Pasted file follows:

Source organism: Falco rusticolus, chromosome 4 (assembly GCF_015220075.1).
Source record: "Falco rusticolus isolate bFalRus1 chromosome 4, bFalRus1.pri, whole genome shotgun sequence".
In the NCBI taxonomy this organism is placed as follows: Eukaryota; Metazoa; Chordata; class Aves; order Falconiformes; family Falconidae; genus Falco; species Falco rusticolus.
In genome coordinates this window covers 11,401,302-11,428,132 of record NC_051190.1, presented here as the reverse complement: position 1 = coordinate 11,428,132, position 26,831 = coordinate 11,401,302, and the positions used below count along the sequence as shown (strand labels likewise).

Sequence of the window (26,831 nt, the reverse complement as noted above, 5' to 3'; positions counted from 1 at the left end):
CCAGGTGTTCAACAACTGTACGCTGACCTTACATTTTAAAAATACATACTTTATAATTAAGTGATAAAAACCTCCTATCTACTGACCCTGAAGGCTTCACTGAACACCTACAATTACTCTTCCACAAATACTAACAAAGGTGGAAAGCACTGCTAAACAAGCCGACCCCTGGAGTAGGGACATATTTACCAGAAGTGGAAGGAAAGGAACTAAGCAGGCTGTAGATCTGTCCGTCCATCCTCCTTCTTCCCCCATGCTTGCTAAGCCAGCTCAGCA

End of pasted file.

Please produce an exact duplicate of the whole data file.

Source organism: Falco rusticolus, chromosome 4 (assembly GCF_015220075.1).
Source record: "Falco rusticolus isolate bFalRus1 chromosome 4, bFalRus1.pri, whole genome shotgun sequence".
In the NCBI taxonomy this organism is placed as follows: Eukaryota; Metazoa; Chordata; class Aves; order Falconiformes; family Falconidae; genus Falco; species Falco rusticolus.
In genome coordinates this window covers 11,401,302-11,428,132 of record NC_051190.1, presented here as the reverse complement: position 1 = coordinate 11,428,132, position 26,831 = coordinate 11,401,302, and the positions used below count along the sequence as shown (strand labels likewise).

Sequence of the window (26,831 nt, the reverse complement as noted above, 5' to 3'; positions counted from 1 at the left end):
CCAGGTGTTCAACAACTGTACGCTGACCTTACATTTTAAAAATACATACTTTATAATTAAGTGATAAAAACCTCCTATCTACTGACCCTGAAGGCTTCACTGAACACCTACAATTACTCTTCCACAAATACTAACAAAGGTGGAAAGCACTGCTAAACAAGCCGACCCCTGGAGTAGGGACATATTTACCAGAAGTGGAAGGAAAGGAACTAAGCAGGCTGTAGATCTGTCCGTCCATCCTCCTTCTTCCCCCATGCTTGCTAAGCCAGCTCAGCA